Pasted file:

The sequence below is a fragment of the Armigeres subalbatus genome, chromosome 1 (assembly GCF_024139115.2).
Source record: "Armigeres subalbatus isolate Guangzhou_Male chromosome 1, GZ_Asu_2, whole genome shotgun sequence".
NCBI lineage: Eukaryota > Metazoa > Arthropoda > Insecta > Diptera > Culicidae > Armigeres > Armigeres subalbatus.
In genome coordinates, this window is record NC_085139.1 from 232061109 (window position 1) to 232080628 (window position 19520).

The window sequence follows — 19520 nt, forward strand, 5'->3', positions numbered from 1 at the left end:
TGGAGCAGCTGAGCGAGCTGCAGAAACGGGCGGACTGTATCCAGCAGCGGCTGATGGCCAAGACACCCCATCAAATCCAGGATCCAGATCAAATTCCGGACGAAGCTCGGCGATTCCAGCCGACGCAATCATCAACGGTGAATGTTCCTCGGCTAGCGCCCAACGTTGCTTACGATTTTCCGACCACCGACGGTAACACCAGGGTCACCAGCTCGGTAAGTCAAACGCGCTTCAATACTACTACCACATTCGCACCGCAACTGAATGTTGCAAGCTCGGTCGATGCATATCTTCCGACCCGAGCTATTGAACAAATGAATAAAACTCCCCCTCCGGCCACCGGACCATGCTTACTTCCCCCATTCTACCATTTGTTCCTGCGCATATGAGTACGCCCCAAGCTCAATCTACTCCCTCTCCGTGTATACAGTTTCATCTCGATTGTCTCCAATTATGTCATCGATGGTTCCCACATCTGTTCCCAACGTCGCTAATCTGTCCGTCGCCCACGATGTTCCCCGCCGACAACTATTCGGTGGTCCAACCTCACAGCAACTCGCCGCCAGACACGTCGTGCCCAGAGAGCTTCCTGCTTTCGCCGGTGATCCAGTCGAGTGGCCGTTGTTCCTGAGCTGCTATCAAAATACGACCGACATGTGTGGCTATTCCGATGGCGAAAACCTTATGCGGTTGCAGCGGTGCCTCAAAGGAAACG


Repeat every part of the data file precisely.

The sequence below is a fragment of the Armigeres subalbatus genome, chromosome 1 (assembly GCF_024139115.2).
Source record: "Armigeres subalbatus isolate Guangzhou_Male chromosome 1, GZ_Asu_2, whole genome shotgun sequence".
NCBI lineage: Eukaryota > Metazoa > Arthropoda > Insecta > Diptera > Culicidae > Armigeres > Armigeres subalbatus.
In genome coordinates, this window is record NC_085139.1 from 232061109 (window position 1) to 232080628 (window position 19520).

The window sequence follows — 19520 nt, forward strand, 5'->3', positions numbered from 1 at the left end:
TGGAGCAGCTGAGCGAGCTGCAGAAACGGGCGGACTGTATCCAGCAGCGGCTGATGGCCAAGACACCCCATCAAATCCAGGATCCAGATCAAATTCCGGACGAAGCTCGGCGATTCCAGCCGACGCAATCATCAACGGTGAATGTTCCTCGGCTAGCGCCCAACGTTGCTTACGATTTTCCGACCACCGACGGTAACACCAGGGTCACCAGCTCGGTAAGTCAAACGCGCTTCAATACTACTACCACATTCGCACCGCAACTGAATGTTGCAAGCTCGGTCGATGCATATCTTCCGACCCGAGCTATTGAACAAATGAATAAAACTCCCCCTCCGGCCACCGGACCATGCTTACTTCCCCCATTCTACCATTTGTTCCTGCGCATATGAGTACGCCCCAAGCTCAATCTACTCCCTCTCCGTGTATACAGTTTCATCTCGATTGTCTCCAATTATGTCATCGATGGTTCCCACATCTGTTCCCAACGTCGCTAATCTGTCCGTCGCCCACGATGTTCCCCGCCGACAACTATTCGGTGGTCCAACCTCACAGCAACTCGCCGCCAGACACGTCGTGCCCAGAGAGCTTCCTGCTTTCGCCGGTGATCCAGTCGAGTGGCCGTTGTTCCTGAGCTGCTATCAAAATACGACCGACATGTGTGGCTATTCCGATGGCGAAAACCTTATGCGGTTGCAGCGGTGCCTCAAAGGAAACG